Slavic studies

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Slavic studies (North America), Slavonic studies (Britain and Ireland) or Slavistics (borrowed from Russian славистика or Polish slawistyka) is the academic field of area studies concerned with Slavic areas, Slavic languages, literature, history, and culture. Originally, a Slavist (from Russian славист or Polish slawista) or Slavicist was primarily a linguist or philologist researching Slavistics, a Slavic (AmE) or Slavonic (BrE) scholar. Increasingly historians and other humanists and social scientists who study Slavic area cultures and societies have been included in this rubric.

In North America, Slavic studies are dominated by Russian studies; Ewa Thompson describes the situation of non-Russian Slavic studies as "invisible and mute."[1]


Slavistics emerged in late 18th and early 19th century, simultaneously with national revivals among various nations of Slavic origins and with ideological attempts to establish a common sense of Slavic community, exemplified by the Pan-Slavist movement. Among the first scholars to use the term was Josef Dobrovský (1753–1829).

The history of Slavic studies is generally divided into three periods. Until 1876 the early Slavists concentrated on documentation and printing of monuments of Slavic languages, among them the first texts written in national languages. At this time the majority of Slavic languages received their first modern dictionaries, grammars and compendia. The second period, ending with World War I, featured the rapid development of Slavic philology and linguistics, most notably outside of Slavic countries themselves, in the circle formed around August Schleicher (1821–1868) and around August Leskien (1840–1916) at the University of Leipzig.

After World War I Slavic studies scholars focused on dialectology, while the science continued to develop in countries with large populations having Slavic origins. After World War II there were developed centres of Slavic studies, and much greater expansion into other humanities and social science disciplines in various universities around the world. Indeed, partly due to the political concerns in Western European and the United States about the Slavic world nurtured by the Cold War, Slavic studies flourished in the years from World War II into the 1990s and remain strong,[citation needed] though university enrollments in Slavic languages have declined since the 1990s.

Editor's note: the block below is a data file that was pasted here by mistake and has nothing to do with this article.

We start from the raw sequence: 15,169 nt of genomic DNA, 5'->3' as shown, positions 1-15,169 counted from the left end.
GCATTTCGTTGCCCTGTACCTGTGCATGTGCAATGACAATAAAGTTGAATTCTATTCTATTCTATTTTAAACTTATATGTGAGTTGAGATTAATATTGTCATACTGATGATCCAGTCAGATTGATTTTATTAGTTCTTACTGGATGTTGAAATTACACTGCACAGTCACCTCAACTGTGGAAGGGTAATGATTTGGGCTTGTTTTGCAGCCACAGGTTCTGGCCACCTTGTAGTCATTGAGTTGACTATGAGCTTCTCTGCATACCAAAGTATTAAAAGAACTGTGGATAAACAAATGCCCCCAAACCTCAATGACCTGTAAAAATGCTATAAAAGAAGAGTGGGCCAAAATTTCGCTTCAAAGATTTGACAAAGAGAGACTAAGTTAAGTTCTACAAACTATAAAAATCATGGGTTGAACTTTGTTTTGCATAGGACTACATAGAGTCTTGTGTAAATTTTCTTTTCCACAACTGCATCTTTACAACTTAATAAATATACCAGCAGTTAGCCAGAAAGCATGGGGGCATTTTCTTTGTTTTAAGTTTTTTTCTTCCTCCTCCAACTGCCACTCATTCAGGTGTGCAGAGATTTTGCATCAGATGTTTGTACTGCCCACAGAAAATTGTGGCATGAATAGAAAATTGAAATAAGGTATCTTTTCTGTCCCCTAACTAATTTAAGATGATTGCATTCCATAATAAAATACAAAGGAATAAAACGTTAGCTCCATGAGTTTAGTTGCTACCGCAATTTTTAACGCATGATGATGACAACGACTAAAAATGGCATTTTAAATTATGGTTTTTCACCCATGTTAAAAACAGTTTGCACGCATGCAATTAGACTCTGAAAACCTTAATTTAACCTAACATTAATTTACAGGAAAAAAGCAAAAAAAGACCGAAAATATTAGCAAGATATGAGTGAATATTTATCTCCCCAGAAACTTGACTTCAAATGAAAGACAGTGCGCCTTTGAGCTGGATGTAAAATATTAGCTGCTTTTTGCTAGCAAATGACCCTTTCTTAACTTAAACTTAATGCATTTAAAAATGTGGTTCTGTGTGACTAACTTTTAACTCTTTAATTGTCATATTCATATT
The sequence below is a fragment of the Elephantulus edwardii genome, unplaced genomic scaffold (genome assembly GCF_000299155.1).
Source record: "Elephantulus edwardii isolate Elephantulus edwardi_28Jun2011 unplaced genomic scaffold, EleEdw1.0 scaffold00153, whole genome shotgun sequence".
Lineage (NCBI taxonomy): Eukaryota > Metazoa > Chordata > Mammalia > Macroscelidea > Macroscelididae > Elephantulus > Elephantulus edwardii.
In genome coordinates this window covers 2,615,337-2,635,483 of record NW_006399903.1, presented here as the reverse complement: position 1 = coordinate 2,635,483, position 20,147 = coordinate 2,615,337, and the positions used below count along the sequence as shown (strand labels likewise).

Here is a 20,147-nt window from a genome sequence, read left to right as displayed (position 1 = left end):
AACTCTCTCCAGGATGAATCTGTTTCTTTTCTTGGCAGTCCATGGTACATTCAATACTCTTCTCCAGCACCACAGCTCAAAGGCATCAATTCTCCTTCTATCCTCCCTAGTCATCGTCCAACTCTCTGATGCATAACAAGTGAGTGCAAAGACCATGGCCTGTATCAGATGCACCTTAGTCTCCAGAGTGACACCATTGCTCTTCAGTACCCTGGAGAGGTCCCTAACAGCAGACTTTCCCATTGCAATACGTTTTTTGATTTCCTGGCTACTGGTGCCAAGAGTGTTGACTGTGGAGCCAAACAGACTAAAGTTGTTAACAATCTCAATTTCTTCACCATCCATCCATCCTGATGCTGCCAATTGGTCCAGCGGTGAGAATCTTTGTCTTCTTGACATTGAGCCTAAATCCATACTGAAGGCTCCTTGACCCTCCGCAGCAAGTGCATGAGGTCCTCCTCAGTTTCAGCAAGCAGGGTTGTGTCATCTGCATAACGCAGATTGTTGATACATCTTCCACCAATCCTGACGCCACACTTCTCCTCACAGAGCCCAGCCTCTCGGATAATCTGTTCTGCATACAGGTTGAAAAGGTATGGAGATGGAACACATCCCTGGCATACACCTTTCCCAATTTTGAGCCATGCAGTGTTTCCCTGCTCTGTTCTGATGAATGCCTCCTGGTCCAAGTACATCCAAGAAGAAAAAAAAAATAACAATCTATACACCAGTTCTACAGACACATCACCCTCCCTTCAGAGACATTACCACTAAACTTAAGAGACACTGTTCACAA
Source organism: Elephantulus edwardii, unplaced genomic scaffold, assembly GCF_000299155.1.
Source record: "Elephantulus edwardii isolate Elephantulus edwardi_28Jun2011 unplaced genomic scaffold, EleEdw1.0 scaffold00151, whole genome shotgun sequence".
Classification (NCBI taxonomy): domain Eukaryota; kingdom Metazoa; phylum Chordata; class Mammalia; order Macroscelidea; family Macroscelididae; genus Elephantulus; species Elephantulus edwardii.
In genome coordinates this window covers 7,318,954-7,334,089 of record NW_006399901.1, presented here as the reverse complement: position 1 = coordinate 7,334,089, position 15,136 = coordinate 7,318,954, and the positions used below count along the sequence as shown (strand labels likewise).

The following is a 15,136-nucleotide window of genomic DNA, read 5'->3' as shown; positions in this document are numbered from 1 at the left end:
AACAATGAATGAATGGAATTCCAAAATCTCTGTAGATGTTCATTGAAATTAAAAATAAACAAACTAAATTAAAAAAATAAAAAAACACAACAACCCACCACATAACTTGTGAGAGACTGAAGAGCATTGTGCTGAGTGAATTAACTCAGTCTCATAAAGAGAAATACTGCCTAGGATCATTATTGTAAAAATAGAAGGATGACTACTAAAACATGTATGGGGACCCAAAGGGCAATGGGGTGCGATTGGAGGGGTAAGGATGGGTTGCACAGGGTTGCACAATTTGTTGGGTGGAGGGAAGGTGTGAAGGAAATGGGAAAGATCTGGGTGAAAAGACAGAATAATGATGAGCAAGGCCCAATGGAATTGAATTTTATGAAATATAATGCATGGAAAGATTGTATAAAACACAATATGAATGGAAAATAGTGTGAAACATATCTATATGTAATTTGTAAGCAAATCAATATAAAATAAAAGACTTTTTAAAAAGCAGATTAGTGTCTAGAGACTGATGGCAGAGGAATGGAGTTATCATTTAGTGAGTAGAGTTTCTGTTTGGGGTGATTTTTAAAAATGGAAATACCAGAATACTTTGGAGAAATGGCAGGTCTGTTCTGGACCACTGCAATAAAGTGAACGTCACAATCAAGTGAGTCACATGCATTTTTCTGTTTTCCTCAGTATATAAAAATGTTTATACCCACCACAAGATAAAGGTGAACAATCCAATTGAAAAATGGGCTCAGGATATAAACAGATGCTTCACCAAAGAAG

Slavic countries and areas of interest[edit]

Notable people[edit]


Journals and book series[edit]


Institutes and schools[edit]

  • Institute of Western and Southern Slavic Studies, University of Warsaw, Poland
  • Institute of Slavonic Philology, University of Silesia, Poland
  • Institute of Slavonic Studies, Jagiellonian University, Poland
  • Department of Slavic philology, University of Belgrade, Serbia
  • Department of Slavistics, University of Novi Sad, Serbia
  • UCL School of Slavonic and East European Studies, University College London, United Kingdom
  • Institute of Slavic, East European, and Eurasian Studies, University of California at Berkeley, United States
  • Institute for Slavistics, University of Vienna, Austria
  • Institute for Slavistics, University of Graz, Austria
  • Department of Slavic Studies, University of Salzburg, Austria
  • Institute of Slavic Studies, Heidelberg University, Germany
  • Institute of Slavic Studies, University of Mainz, Germany
  • Institute of Slavistics, University of Potsdam, Germany
  • Institute for Slavic Studies, Humboldt University, Germany
  • Institute of Slavic Languages and Literatures, Ludwig Maximilians University Munich, Germany
  • Institute of Slavic Studies, Tbilisi State University, Georgia
  • Institute of Slavic Studies, University of Pécs, Hungary
  • Resource Center for Medieval Slavic Studies

See also[edit]


  1. ^ Thompson, Ewa M. "Slavic but not Russian: Invisible and Mute" (PDF). Porównania. 16: 9–18. Retrieved February 25, 2020.

External links[edit]

Library guides[edit]